A Starbucks flagship store at Kerry Center, Beijing.(CHINA DAILY)
Besides manufacturing in China, local leadership talents and innovation have powered Starbucks' rapid expansion in the country over the past 17 years.
John Culver, group president of Starbucks Coffee China and Asia Pacific, channel development and emerging brands, said: "One of the things we do to become successful is, we allow the local leadership team and the management team to determine what's best for our business, and take decisions accordingly."
Over the last four years, that approach has led the company to focus on how to strike a balance between being a local company and a global brand. It built an emotional connect with its local staff and stakeholders through regular meetings.
That is expected to hold Starbucks in good stead as it seeks to exploit the growth opportunity presented by the expected doubling of Chinese middle class to 600 million by 2022, said Culver, who has been working in Asia for nine years. "We attract more customers to our stores in China today than we had in the past."
He said when Starbucks cafes opened in China 17 years ago, tourists and expatriates were the main customers. "Now, the stores are crowded with local Chinese consumers. We are growing in a focused and disciplined way, to make sure the brand is enhanced. Our partners will continue to deliver a great cafe experience to customers, going forward."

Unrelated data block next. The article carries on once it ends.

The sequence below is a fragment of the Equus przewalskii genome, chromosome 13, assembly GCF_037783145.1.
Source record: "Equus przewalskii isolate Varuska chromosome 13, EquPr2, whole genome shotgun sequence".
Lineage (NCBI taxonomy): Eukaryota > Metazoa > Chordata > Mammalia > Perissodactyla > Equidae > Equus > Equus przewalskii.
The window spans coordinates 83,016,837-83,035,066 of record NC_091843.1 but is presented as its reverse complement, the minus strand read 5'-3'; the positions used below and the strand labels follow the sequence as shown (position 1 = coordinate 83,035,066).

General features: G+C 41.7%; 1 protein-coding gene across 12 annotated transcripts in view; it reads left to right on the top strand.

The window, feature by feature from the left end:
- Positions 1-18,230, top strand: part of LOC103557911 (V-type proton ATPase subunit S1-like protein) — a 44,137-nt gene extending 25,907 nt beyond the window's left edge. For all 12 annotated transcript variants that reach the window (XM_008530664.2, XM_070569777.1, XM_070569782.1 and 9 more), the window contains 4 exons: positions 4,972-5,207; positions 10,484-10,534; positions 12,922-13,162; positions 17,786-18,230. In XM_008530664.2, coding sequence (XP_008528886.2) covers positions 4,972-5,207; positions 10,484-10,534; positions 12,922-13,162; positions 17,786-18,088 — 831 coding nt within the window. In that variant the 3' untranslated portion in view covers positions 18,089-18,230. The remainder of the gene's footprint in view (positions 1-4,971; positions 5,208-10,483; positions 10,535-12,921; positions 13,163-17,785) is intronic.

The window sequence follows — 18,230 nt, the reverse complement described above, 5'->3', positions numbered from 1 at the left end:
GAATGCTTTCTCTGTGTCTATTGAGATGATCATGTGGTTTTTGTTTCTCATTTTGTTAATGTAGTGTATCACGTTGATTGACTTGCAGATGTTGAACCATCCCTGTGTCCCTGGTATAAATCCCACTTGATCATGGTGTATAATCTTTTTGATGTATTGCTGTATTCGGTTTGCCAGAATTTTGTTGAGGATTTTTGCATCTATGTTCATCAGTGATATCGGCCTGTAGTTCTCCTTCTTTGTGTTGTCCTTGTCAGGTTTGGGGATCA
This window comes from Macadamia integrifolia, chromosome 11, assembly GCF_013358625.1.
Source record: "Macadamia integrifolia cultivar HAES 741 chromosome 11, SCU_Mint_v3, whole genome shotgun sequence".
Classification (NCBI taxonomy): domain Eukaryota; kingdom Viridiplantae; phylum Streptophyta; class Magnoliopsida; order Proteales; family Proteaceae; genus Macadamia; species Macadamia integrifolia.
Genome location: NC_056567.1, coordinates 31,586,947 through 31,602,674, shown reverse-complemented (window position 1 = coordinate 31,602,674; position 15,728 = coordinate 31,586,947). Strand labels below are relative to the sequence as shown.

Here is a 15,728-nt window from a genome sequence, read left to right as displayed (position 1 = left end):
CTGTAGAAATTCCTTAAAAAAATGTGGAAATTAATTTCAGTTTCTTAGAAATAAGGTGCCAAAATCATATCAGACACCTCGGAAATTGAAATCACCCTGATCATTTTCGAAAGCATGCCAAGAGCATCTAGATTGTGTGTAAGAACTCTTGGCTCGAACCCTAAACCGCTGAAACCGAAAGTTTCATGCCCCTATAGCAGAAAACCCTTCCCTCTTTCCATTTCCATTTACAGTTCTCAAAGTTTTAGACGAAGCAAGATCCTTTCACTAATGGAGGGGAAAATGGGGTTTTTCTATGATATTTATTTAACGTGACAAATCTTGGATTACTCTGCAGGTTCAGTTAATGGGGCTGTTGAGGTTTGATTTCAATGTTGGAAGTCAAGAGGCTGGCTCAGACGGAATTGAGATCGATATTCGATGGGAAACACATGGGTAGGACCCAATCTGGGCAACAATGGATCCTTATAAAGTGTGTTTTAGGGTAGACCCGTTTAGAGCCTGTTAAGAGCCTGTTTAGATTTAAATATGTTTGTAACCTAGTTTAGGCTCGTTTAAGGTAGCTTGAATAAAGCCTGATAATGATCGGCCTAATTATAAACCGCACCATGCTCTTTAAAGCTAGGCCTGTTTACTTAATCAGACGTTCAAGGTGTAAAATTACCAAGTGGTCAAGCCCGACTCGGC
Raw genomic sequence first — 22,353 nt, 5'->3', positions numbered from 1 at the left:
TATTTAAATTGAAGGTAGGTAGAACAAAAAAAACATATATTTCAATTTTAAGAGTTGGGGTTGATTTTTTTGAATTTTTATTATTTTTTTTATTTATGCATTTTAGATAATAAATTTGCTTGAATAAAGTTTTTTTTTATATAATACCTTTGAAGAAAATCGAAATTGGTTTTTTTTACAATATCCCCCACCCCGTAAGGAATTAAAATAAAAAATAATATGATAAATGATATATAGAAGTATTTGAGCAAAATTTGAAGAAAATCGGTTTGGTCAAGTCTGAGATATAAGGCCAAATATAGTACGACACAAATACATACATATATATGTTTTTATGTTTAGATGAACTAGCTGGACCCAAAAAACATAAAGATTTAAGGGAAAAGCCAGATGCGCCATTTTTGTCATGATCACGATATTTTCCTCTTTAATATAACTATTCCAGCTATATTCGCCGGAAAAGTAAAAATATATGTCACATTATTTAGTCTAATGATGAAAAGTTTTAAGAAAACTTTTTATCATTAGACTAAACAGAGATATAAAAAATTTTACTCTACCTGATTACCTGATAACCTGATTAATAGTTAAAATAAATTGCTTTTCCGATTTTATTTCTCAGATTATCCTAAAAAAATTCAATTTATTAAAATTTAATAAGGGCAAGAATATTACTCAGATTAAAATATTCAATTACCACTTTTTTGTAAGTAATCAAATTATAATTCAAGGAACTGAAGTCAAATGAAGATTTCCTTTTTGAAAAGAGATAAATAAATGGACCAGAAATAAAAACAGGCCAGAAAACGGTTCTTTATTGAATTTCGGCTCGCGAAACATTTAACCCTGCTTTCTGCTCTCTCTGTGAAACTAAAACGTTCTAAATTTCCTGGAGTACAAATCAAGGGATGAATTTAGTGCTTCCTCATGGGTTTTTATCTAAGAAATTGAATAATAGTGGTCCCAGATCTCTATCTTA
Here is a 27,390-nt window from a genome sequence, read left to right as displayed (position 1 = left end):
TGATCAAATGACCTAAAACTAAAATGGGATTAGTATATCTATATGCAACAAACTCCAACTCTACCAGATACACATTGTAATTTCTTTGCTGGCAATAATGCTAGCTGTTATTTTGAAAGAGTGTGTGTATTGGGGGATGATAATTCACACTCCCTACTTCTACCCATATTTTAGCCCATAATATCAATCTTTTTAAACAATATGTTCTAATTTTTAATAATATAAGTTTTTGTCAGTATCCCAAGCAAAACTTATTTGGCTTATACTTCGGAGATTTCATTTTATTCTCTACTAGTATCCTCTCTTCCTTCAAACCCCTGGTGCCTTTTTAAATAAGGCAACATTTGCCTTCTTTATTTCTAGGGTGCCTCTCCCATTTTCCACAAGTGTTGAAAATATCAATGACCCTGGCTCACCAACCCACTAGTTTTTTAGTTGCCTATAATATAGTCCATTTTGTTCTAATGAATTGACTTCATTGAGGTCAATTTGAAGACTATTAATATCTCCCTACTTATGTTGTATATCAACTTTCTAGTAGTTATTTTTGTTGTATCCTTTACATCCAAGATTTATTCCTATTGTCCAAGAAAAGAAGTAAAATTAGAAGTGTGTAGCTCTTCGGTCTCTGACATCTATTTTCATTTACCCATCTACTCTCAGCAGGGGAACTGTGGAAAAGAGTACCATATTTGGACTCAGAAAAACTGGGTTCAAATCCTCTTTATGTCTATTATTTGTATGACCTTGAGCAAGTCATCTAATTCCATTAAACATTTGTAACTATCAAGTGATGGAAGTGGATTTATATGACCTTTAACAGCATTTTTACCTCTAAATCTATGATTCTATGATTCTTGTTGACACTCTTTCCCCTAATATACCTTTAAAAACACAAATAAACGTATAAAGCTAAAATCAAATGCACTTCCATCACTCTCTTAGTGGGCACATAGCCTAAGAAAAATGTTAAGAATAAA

Elizabeth Friend, senior food service analyst of Euromonitor International, said last year and the first quarter of this year have been eventful for global cafe chains. For, demand for specialist coffee grew consistently, leading to rapid innovation and growing competition among the players.
While regions worldwide will see strong growth, Asia Pacific will likely record the largest sales rise, with over $3.7 billion in new value growth from this year to 2020.
As much as $2.2 billion of this growth will come from China alone, where Starbucks is leading the charge for a rapidly growing, Western-style tradition of drinking premium takeaway coffee and socializing in coffee shops, she said.
Friend said coffee players are seized of the growth potential in China, although there has not yet been any significant shift from tea to coffee beverages in this market.
"The key to marketing messages is to try and convince consumers that you are here to add to the diversity of drinks, rather than asking the Chinese to replace tea with coffee," she said.
At this stage, it is important to identify which products might best meet consumers' tastes and develop the suitable channels to distribute them, she said.